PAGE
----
Russia, or the Russian Federation, is a transcontinental country in Eastern Europe and North Asia. At 17,125,200 square kilometres (6,612,100 sq mi), Russia is, by a considerable margin, the largest country in the world by area, covering more than one-eighth of the Earth's inhabited land area, and the ninth most populous, with about 146.79 million people as of 2019, including Crimea. About 77% of the population live in the western, European part of the country. Russia's capital, Moscow, is one of the largest cities in the world and the second largest city in Europe; other major cities include Saint Petersburg, Novosibirsk, Yekaterinburg and Nizhny Novgorod. Extending across the entirety of Northern Asia and much of Eastern Europe, Russia spans eleven time zones and incorporates a wide range of environments and landforms. From northwest to southeast, Russia shares land borders with Norway, Finland, Estonia, Latvia, Lithuania and Poland, Belarus, Ukraine, Georgia, Azerbaijan, Kazakhstan, China, Mongolia and North Korea. It shares maritime borders with Japan by the Sea of Okhotsk and the U.S. state of Alaska across the Bering Strait. However, Russia recognises two more countries that border it, Abkhazia and South Ossetia, both of which are internationally recognized as parts of Georgia.
Charles Howard, 1st Earl of Carlisle was an English military leader and politician who sat in the House of Commons at various times between 1653 and 1660 and was created Earl of Carlisle in 1661.
In August 1665 Teddeman was sent on the Revenge to Bergen to capture a Dutch treasure fleet with a flotilla of frigates but was defeated in the Battle of Vågen by Commandeur Pieter de Bitter. Though this was a major disappointment to Charles II of England, Teddeman's career did not suffer much and he fought, again on the Katherine, the next year as Vice-Admiral of the Blue in the Four Days Battle and as Vice-Admiral of the White in the St James's Day Battle. In 1667 Teddeman had no command, the main vessels of the English fleet having been laid up. In 1668 he commanded on HMS Cambridge, but was the subject of an investigation by English Parliament, trying to establish the causes of the lost war, by which he was much troubled. On 13 May he died from a fever caused by a thrush in the mouth.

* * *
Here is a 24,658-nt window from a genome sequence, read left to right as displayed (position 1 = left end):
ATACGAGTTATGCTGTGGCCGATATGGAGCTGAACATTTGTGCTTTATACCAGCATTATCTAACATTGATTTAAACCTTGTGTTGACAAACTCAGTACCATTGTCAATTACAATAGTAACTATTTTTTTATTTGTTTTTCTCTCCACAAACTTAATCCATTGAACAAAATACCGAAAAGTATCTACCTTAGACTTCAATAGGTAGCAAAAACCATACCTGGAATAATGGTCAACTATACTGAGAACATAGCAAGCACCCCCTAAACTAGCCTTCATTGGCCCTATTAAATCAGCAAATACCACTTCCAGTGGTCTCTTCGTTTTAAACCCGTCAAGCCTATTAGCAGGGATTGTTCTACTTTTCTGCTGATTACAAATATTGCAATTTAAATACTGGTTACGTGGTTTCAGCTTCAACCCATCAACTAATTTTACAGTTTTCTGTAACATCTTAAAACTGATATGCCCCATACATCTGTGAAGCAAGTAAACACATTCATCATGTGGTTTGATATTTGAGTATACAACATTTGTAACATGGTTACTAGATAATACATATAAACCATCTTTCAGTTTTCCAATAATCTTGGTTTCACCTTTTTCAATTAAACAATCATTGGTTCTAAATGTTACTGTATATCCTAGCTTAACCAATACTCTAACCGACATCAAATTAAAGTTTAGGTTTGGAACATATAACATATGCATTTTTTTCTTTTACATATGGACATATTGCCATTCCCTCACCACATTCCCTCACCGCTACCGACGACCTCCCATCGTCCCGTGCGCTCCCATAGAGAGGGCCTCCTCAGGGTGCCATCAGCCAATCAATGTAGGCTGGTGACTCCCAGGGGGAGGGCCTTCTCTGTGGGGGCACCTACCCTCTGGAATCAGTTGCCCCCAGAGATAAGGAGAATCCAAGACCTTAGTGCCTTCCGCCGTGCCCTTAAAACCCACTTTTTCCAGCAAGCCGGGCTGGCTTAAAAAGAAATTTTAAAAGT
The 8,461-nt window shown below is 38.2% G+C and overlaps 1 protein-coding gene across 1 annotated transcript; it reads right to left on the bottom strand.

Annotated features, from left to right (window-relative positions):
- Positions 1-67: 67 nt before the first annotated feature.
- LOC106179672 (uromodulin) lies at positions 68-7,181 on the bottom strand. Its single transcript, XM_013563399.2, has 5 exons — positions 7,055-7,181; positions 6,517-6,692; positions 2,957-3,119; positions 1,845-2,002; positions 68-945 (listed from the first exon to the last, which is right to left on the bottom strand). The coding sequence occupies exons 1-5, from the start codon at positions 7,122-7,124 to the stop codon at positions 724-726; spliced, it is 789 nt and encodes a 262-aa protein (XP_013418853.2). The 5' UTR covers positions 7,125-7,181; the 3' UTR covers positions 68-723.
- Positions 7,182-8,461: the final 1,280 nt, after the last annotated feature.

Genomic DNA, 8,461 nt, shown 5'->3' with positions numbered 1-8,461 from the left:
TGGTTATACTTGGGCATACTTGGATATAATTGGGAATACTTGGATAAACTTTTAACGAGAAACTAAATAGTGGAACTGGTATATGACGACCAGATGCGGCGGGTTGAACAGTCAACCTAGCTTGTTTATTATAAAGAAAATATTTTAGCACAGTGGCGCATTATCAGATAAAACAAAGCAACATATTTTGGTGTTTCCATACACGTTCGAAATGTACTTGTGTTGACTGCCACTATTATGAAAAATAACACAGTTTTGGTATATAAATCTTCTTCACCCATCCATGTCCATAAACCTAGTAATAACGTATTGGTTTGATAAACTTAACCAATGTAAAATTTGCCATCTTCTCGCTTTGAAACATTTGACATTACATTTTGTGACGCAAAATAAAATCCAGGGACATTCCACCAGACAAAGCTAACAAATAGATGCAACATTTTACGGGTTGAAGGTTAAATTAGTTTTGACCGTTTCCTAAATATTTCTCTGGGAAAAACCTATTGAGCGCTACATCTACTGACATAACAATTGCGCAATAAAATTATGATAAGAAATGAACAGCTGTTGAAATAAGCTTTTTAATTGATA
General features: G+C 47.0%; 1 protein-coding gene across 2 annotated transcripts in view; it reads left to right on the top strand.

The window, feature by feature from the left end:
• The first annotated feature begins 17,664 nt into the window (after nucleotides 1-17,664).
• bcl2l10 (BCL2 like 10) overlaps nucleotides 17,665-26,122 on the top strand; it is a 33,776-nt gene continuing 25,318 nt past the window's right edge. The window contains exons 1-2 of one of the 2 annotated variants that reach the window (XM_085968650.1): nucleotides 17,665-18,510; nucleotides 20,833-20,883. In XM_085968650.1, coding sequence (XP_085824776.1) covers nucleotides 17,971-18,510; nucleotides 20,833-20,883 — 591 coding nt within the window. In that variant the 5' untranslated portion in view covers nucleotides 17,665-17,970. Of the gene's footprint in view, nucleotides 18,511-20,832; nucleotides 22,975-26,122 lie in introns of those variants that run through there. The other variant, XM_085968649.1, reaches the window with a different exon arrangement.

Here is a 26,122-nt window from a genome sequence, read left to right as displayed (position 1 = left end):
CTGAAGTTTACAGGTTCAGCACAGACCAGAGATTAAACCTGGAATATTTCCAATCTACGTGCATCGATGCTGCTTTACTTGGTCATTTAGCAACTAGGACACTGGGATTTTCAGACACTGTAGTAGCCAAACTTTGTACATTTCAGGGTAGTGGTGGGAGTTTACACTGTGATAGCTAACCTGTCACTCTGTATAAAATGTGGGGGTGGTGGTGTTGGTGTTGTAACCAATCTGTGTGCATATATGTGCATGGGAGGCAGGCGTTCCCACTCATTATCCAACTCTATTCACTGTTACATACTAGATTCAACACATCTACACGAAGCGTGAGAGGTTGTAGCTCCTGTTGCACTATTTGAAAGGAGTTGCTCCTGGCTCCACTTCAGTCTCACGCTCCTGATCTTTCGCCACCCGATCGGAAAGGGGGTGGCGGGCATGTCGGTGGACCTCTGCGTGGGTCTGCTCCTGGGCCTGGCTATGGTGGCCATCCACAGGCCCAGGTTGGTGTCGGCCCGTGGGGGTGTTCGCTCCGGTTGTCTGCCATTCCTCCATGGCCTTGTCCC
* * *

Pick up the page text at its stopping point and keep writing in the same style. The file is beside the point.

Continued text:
Bergen, historically Bjørgvin, is a city and municipality in Hordaland on the west coast of Norway. At the end of the first quarter of 2018, the municipality's population was 280,216, and the Bergen metropolitan region has about 420,000 inhabitants. Bergen is the second-largest city in Norway. The municipality covers 465 square kilometres (180 sq mi) and is on the peninsula of Bergenshalvøyen. The city centre and northern neighbourhoods are on Byfjorden, 'the city fjord', and the city is surrounded by mountains; Bergen is known as the 'city of seven mountains'. Many of the extra-municipal suburbs are on islands. Bergen is the administrative centre of Hordaland, and consists of eight boroughs: Arna, Bergenhus, Fana, Fyllingsdalen, Laksevåg, Ytrebygda, Årstad, and Åsane.
The Battle of Vågen was a naval battle between a Dutch merchant and treasure fleet and an English flotilla of warships in August 1665 as part of the Second Anglo-Dutch War. The battle took place in Vågen, the main port area of neutral Bergen, Norway. Due to a delay in orders the Norwegian commanders took the side of the Dutch, contrary to the secret intentions of the King of Norway and Denmark. The battle ended with the defeat of the English fleet, which retreated, much damaged but without losing any ships. The treasure fleet was relieved by the Dutch home fleet seventeen days later.